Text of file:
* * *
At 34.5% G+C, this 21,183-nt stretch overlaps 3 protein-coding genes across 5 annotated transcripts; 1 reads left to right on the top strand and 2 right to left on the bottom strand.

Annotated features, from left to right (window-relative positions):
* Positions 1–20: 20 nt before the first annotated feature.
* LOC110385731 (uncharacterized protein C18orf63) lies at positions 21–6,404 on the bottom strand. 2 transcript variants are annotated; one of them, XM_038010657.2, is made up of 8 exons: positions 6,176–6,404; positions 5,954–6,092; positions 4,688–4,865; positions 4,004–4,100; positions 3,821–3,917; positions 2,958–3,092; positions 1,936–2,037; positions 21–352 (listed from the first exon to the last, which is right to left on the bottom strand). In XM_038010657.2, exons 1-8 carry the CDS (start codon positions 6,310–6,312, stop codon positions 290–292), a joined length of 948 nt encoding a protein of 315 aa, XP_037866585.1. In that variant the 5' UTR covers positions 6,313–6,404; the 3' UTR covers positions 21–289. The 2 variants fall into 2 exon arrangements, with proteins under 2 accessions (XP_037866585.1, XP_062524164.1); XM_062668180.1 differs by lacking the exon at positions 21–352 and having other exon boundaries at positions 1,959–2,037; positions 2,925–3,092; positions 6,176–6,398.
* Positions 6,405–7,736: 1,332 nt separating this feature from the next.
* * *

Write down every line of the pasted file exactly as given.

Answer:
At 34.5% G+C, this 21,183-nt stretch overlaps 3 protein-coding genes across 5 annotated transcripts; 1 reads left to right on the top strand and 2 right to left on the bottom strand.

Annotated features, from left to right (window-relative positions):
* Positions 1–20: 20 nt before the first annotated feature.
* LOC110385731 (uncharacterized protein C18orf63) lies at positions 21–6,404 on the bottom strand. 2 transcript variants are annotated; one of them, XM_038010657.2, is made up of 8 exons: positions 6,176–6,404; positions 5,954–6,092; positions 4,688–4,865; positions 4,004–4,100; positions 3,821–3,917; positions 2,958–3,092; positions 1,936–2,037; positions 21–352 (listed from the first exon to the last, which is right to left on the bottom strand). In XM_038010657.2, exons 1-8 carry the CDS (start codon positions 6,310–6,312, stop codon positions 290–292), a joined length of 948 nt encoding a protein of 315 aa, XP_037866585.1. In that variant the 5' UTR covers positions 6,313–6,404; the 3' UTR covers positions 21–289. The 2 variants fall into 2 exon arrangements, with proteins under 2 accessions (XP_037866585.1, XP_062524164.1); XM_062668180.1 differs by lacking the exon at positions 21–352 and having other exon boundaries at positions 1,959–2,037; positions 2,925–3,092; positions 6,176–6,398.
* Positions 6,405–7,736: 1,332 nt separating this feature from the next.